Objective: To assess the current status of awareness and training of junior medical staff in the Wessex region in the event of a “conventional” major incident.
Methods: A telephone questionnaire of specialist registrars (SpRs) (or equivalent, for example, staff grade) in six core specialties was performed in all the 11 acute hospitals in the Wessex region on the same evening. This group was selected to represent a sample of the most senior medical staff “on site” at each hospital.
Results: 56 of 64 (87.5%) SpRs participated. Nine of the 56 (16%) SpRs questioned had previously been involved in a major incident, and 18 (32%) had experienced some form of major incident training exercise. Subgroup analysis of the specialties showed that although there were no significant differences in numbers of training experiences between specialties, only one of nine (11%) orthopaedic SpRs had ever been involved in a training exercise. Twenty five of the 56 (45%) SpRs felt that they were confident of their role in the event of an incident.
Conclusion: Most middle grade staff in Wessex were not confident of their role in the event of a major incident. Most SpRs questioned had never attended a major incident training exercise.
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Major incidents are fortunately rare occurrences. However, careful planning and training are vital to adequately prepare individual NHS hospitals for such events.1 Insufficient staff training has been previously identified as a problem in the preparation of hospitals for major incidents,2,3 and has been highlighted as an area of weakness in the recent National Audit Office report1 on the readiness of the NHS for such events.
The 11 NHS hospitals in Wessex have their own distinct plans in the event of a major incident.4 In this pilot study, on-call medical staff at specialist registrar (SpR) grade (or equivalent) in six different disciplines at all 11 hospitals were contacted and questioned regarding their training and readiness for a potential “conventional” major incident. Training for chemical, nuclear, biological, and radiation incidents require specialised training and were not specifically discussed.
Each acute hospital in the Wessex area (see box) was contacted by telephone on the evening of 20 November 2002. Although bias is a potential problem with telephone questionnaires, such a method was used to reflect the status quo at a point in time, and also to maximise responses from the subject group. Only doctors in the following six specialties who were physically “on site” at the time and consented were recruited into the study: accident and emergency, trauma and orthopaedics, general surgery, anaesthetics, general medicine, and paediatrics. These specialties were chosen to reflect a large sample of the disciplines required in the event of a major incident, each forming an integral part of hospitals’ contact lists in the event of such an occurrence. In each specialty, the most senior clinician available on site was asked to participate in the study; in the vast majority of cases, this was usually a SpR.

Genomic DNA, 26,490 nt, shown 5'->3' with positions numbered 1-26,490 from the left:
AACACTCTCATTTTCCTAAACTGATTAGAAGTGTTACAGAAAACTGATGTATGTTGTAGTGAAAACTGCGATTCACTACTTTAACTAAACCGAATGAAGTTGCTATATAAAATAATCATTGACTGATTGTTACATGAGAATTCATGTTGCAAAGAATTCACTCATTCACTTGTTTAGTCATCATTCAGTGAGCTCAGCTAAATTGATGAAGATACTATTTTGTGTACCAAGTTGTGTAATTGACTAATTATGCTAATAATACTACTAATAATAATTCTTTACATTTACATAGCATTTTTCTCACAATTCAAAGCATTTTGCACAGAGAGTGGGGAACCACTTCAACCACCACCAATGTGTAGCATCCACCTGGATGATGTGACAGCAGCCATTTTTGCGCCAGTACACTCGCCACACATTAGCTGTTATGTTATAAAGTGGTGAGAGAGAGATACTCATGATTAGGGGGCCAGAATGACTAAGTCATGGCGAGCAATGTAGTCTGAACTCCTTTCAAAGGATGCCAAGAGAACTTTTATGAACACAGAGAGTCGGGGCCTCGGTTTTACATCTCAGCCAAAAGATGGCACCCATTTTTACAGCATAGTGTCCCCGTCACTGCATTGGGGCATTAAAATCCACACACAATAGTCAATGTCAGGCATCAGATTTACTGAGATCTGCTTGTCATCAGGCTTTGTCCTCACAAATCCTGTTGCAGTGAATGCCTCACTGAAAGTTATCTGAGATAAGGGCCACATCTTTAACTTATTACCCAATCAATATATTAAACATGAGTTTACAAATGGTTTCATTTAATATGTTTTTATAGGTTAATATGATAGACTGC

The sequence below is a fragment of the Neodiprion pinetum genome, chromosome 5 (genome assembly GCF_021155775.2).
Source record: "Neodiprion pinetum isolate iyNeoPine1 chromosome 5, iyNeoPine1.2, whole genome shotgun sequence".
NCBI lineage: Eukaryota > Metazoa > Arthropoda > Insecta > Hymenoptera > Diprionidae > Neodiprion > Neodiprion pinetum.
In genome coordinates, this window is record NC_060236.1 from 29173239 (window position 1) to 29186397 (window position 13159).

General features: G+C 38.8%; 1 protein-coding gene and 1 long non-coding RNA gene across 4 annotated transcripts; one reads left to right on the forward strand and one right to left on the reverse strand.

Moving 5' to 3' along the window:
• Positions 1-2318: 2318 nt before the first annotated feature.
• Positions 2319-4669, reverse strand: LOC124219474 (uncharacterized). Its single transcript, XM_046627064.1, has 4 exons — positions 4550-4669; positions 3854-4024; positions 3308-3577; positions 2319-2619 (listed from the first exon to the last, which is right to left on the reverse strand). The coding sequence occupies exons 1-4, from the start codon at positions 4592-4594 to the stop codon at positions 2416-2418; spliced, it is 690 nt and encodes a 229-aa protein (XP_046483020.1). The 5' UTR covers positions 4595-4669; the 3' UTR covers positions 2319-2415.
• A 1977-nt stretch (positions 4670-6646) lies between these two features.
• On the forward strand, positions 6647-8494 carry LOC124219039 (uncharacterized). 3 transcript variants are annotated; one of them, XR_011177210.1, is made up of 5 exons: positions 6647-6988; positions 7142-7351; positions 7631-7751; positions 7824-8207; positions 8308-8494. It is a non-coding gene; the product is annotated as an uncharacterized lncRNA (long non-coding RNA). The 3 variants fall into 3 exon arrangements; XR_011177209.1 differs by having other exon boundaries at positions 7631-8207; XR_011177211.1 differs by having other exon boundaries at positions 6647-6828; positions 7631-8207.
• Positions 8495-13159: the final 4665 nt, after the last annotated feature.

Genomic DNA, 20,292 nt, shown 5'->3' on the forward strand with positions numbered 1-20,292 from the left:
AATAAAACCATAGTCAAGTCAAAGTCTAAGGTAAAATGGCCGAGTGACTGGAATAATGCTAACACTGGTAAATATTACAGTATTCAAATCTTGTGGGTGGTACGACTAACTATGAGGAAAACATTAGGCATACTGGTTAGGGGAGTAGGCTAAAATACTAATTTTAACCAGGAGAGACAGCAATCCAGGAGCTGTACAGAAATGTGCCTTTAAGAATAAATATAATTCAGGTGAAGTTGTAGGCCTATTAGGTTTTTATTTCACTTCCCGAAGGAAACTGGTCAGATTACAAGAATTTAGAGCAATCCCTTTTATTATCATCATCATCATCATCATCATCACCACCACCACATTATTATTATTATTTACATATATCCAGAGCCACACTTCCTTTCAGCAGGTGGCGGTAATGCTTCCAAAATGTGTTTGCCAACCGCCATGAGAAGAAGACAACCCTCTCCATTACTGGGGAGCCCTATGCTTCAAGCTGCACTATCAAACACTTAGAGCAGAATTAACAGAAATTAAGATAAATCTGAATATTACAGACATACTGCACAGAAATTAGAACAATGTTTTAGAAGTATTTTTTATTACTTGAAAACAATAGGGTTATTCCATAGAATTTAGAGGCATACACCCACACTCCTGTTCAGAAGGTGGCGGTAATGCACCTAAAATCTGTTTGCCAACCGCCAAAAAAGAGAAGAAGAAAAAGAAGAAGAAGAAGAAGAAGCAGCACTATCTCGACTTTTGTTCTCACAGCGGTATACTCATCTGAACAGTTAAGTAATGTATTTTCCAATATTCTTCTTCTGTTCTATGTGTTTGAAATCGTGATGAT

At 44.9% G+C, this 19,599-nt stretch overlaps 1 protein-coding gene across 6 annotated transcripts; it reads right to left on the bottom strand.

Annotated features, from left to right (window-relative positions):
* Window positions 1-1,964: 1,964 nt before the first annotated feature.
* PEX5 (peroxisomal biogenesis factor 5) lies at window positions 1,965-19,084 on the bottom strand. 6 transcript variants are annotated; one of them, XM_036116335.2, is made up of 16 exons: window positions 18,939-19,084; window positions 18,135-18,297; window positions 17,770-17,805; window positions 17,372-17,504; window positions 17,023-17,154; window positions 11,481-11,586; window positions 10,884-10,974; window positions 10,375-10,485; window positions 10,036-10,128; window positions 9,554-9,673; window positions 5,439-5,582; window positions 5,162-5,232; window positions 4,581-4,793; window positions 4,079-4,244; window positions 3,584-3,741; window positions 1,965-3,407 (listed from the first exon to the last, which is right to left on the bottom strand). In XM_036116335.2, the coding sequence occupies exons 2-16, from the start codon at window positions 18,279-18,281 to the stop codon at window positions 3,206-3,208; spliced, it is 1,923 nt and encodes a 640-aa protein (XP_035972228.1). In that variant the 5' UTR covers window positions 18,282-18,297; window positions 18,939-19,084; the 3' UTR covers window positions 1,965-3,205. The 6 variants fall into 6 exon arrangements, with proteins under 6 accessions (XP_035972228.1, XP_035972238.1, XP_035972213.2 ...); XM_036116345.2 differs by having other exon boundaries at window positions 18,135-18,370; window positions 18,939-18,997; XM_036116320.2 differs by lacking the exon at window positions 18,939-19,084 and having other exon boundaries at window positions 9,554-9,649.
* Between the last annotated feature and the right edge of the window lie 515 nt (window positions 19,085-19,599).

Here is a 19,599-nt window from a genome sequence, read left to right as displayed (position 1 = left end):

To minimise possible bias, a standardised list of questions was used to ask SpRs about their grade, year, and length of experience at their individual hospitals. Each doctor was then questioned regarding their previous exposure to major incidents and training exercises for such events, at either their current or previous hospitals. Two further standardised questions were posed:
“In the event of a major incident being declared this minute, would you be confident in your role?”
“Do you know where to find out more about your hospital’s major incident plan?”
To minimise disruption during a busy on call period, interviews were limited to the above questions only.
A total of 64 SpRs (or equivalents) at the 11 hospitals were contacted (in each of paediatrics and accident and emergency, there was only one SpR between Poole and Bournemouth hospitals). Altogether 56 of 64 (87.5%) consented to participate at the time of the study. Table 1 shows the numbers of staff in the different specialties participating in the study, in addition to their average length of service at the hospital and year since attaining SpR grade (or equivalent, for example, staff grade). Senior house officers who were “acting up” on the registrar duty roster, and who were the most senior doctor available in the hospital, were designated “year 0”, although their length of hospital service was not changed. One consultant was resident at the time of the study; this was a paediatric consultant with five years experience in this grade, increasing the mean “year” of paediatrician participating in the study from 1 year 4 months to 2 years 8 months.
Acute hospitals in the Wessex area
Royal United Hospital, Bath
St Mary’s Hospital, Newport
Poole Hospital, Poole
Royal Bournemouth Hospital, Bournemouth
Dorset County Hospital, Dorchester
Princess Margaret Hospital, Swindon
Royal Hampshire County Hospital, Winchester